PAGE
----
As the strongest hurricane ever recorded lands on Mexico’s pacific coast, California hunkers down for a winter of ‘El Nino.’ For those unfamiliar with the Spanish term meaning ‘the child,’ El Nino years produce wet, windy and warm winters – something California desperately needs even as Hurricane Patricia borne mud slides destroy entire towns in the Mexican states of Nuevo Leone and Puerta Vallarta.
In opposition to El Nino, the region alternately experiences Los Ninos years – ‘The Children’ – a dry condition exemplified by the dust bowl effect devastating that region since January 2013 when the state recorded the least rainfall on record.
While questions of global warming continue – the U.S. blames human impacts – California droughts are legion over the last 1000 years.
The present parching is slight compared to the 1930′s dust bowl which in turn was only blip if held against the 260 year long dry season beginning in 850 A.D. Just 50 years after that ended, another 160 year drought’s record shows in razor thin tree rings – a useful measure of yearly rainfall for periods antedating modern climatology.
Whether man or natural cycles is responsible for crisis low water in America’s west remains a highly contested question even as plans to increase energy taxation – and the cost of living in general – are implemented worldwide.
In a more intuitive turn, the Union for Concerned Scientists posits a combination of both natural and man-made effects best explains the present warm dry trend – little comfort to Americans soon to pay by-the-mile to drive on our nations highways.
While crumbling roads may better explain the need to raise cash, Americans can be sure that energy prices will only go up and weather will continue to be crazy as we enter yet another year of increasing storms that mark the 21st century’s opening decades. No matter the cause, the new normal has already indelibly changed lives as it ravages the North American landscape.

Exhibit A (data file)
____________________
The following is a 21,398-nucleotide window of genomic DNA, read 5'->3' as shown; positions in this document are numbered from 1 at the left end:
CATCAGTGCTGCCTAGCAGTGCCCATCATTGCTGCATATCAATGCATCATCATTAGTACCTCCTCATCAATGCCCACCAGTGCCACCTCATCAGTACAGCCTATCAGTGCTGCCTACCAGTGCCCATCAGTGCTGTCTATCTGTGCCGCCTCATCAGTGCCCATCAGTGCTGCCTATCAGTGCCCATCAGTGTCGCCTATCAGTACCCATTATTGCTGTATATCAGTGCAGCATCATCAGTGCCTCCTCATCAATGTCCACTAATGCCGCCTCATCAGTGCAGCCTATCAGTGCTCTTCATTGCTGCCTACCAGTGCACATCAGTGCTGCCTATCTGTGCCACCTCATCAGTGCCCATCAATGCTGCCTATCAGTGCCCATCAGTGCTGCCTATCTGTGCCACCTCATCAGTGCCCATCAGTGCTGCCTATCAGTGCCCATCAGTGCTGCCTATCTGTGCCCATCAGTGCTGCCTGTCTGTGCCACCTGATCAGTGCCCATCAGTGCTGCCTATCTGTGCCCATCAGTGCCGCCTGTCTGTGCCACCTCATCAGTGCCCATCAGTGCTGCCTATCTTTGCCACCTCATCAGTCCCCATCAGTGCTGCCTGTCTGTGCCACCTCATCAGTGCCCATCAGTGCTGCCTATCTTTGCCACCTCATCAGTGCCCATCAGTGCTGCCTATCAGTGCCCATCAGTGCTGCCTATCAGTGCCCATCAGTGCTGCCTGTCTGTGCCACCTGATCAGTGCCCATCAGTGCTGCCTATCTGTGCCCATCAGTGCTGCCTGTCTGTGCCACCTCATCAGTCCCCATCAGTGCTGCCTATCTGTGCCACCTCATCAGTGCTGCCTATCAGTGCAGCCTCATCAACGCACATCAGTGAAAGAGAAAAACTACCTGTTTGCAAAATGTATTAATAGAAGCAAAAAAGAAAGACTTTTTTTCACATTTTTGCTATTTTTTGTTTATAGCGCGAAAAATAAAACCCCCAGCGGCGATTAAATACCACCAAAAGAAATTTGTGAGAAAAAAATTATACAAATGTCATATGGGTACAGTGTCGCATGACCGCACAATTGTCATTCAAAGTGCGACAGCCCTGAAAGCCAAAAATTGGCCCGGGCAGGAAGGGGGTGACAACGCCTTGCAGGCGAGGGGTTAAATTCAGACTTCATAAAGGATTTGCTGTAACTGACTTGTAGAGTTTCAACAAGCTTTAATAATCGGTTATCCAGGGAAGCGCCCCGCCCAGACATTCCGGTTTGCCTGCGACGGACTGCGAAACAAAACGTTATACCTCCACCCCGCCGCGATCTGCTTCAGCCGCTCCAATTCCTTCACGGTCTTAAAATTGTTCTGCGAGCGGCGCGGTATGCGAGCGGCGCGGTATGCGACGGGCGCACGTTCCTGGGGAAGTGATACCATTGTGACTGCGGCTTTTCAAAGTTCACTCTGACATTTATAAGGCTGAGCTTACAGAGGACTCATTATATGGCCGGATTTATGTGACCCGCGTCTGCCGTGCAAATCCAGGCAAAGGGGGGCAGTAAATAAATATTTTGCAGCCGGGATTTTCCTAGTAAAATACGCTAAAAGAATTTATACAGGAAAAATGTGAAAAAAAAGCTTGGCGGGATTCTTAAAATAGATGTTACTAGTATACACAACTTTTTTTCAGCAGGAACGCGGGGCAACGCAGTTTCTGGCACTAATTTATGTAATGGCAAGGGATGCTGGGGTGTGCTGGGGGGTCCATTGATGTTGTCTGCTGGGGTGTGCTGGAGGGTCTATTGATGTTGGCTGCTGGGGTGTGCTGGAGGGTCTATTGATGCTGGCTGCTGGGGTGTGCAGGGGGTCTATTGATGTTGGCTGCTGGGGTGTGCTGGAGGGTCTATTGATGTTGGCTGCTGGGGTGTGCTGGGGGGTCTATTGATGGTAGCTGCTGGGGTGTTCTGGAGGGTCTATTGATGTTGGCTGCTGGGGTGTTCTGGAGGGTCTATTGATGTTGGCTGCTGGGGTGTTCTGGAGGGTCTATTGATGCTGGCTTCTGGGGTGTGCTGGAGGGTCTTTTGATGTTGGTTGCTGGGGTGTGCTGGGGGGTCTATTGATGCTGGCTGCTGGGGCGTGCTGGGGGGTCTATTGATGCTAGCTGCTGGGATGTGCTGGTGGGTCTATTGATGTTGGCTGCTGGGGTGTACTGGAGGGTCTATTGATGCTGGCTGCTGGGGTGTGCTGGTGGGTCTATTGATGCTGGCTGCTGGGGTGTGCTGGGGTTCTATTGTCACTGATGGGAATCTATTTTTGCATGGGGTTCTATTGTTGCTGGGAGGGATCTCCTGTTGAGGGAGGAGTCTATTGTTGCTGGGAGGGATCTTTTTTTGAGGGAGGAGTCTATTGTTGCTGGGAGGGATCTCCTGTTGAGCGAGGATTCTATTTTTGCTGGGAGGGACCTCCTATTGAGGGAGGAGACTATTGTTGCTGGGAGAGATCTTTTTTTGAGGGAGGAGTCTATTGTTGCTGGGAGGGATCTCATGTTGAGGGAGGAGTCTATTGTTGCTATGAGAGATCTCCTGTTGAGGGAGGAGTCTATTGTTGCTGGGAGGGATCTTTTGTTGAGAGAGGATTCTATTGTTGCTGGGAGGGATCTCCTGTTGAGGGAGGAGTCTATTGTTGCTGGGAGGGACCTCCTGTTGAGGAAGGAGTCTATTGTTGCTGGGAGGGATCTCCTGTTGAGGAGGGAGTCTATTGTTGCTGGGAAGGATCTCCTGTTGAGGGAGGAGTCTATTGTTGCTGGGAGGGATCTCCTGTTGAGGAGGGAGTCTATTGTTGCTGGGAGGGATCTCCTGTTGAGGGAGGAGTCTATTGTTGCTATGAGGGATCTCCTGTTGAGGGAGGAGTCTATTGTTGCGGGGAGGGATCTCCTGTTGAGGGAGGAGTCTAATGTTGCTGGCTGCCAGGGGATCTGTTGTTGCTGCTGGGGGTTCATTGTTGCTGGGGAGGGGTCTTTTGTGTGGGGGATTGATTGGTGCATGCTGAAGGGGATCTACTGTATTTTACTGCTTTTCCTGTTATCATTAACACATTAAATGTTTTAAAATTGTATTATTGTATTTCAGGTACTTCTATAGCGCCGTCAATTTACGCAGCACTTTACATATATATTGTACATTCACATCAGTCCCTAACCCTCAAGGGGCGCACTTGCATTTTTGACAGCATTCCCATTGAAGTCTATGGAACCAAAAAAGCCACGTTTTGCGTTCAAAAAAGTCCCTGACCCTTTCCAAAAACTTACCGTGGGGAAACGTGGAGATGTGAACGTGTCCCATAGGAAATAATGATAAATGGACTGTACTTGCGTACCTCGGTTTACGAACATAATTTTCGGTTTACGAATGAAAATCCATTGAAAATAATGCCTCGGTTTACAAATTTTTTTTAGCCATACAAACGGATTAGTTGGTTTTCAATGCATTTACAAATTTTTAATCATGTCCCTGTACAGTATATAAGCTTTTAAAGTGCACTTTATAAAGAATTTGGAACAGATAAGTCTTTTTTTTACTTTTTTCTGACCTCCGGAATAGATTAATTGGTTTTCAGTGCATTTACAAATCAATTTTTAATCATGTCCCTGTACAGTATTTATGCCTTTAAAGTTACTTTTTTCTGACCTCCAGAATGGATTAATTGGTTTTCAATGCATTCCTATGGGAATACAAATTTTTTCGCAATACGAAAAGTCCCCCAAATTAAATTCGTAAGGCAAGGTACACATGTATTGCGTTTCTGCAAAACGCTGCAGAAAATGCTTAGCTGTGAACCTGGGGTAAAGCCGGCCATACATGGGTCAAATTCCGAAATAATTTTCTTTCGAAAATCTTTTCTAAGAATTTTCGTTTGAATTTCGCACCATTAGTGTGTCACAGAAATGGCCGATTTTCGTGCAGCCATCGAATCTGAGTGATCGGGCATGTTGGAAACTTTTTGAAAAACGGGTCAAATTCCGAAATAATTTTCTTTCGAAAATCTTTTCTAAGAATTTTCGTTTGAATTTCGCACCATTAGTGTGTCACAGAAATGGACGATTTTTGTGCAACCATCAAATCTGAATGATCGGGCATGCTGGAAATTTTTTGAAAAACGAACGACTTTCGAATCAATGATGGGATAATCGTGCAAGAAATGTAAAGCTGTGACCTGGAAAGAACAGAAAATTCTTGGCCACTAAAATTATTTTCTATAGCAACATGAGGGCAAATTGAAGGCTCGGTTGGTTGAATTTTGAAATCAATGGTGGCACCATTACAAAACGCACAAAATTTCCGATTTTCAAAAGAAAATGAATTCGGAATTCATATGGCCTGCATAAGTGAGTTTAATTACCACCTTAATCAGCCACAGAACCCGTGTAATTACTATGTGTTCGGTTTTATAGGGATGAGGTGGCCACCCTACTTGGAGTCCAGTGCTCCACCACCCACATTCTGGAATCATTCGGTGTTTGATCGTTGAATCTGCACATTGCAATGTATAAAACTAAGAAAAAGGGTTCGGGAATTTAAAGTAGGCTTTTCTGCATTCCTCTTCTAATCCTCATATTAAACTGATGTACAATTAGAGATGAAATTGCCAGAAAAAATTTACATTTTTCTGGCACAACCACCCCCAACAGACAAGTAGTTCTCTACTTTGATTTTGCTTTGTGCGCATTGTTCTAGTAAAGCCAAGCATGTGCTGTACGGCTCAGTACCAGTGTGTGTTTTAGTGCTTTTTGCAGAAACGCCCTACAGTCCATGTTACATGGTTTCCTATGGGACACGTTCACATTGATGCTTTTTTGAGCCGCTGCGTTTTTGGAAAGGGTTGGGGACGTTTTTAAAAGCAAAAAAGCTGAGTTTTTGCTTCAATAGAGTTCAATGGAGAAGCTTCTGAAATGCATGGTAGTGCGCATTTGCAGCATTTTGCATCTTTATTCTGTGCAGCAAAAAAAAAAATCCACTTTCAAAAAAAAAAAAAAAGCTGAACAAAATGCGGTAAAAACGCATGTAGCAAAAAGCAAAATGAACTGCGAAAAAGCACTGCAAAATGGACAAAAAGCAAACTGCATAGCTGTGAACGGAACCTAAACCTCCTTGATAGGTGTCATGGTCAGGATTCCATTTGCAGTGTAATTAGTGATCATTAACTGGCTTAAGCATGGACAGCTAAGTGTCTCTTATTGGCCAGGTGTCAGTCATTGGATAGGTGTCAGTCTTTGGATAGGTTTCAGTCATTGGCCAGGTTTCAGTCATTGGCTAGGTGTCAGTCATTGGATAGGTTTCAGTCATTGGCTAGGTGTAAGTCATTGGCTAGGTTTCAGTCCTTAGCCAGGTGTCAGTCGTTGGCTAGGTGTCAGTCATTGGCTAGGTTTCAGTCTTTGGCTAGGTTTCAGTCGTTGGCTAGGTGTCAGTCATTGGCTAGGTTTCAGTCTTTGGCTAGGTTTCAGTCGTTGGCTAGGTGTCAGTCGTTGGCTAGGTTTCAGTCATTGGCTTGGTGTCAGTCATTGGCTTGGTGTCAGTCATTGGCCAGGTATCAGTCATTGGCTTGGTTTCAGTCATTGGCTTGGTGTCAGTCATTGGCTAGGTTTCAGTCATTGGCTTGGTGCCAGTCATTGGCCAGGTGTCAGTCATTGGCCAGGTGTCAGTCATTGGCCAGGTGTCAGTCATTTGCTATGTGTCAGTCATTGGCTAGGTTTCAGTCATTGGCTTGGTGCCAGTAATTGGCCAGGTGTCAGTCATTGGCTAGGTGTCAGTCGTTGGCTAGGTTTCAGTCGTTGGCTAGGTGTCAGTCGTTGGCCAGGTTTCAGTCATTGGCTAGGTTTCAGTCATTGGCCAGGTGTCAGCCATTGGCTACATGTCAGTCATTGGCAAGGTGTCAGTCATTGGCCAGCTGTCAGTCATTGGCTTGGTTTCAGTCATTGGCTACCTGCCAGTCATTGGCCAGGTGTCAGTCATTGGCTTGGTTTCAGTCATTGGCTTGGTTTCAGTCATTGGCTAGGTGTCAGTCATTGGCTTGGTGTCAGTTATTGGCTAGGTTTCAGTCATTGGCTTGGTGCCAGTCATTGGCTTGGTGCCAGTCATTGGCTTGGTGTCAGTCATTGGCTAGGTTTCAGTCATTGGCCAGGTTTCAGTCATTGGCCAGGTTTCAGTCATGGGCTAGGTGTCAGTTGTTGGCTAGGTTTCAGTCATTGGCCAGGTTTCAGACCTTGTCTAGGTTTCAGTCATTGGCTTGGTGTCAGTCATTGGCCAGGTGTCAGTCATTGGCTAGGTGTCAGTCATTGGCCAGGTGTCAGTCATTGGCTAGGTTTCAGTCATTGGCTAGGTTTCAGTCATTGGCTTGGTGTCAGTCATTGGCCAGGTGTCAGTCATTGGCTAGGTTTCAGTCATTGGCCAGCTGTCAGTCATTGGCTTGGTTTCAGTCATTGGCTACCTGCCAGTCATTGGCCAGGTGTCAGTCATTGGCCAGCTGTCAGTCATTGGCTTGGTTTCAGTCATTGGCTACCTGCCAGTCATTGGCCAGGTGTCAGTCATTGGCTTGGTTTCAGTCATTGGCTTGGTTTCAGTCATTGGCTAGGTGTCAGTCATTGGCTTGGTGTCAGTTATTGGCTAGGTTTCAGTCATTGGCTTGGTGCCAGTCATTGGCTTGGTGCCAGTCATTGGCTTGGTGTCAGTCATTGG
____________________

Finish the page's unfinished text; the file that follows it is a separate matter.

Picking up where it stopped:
Casting further doubt on man-made impacts, planetologists note melting trends on diverse worlds Mars and Pluto occurring in parallel to Earths receding polar ice. The record solar minimum of 2008 and 9 where sunspot activity dropped to unheard of lows now gives way to new, if tepid solar maximum. The cycle, which disappeared completely for 70 years in the 17th century, is said to occur in 11 year periods though nothing is completely predictable about our sun’s activity.
If all this leaves you confused, join the club. Economic forces more than any proven science appear to foster much present disagreement. The intersection of big business and university based research science, long a source of bias charges, castes doubts on any one conclusion in the as yet unexplained global warming crisis. In a final emphasis of the confusion, USA Today reports on November 4, 2015 that Antarctic ice appears to be growing – part of a 10,000 year trend – yet it also melting and that in 60 years, that process may become unstoppable. One study author questions the conclusions of another to leave us without any firm conclusion save there is no agreement on a global warming issue destined to raise your cost of living.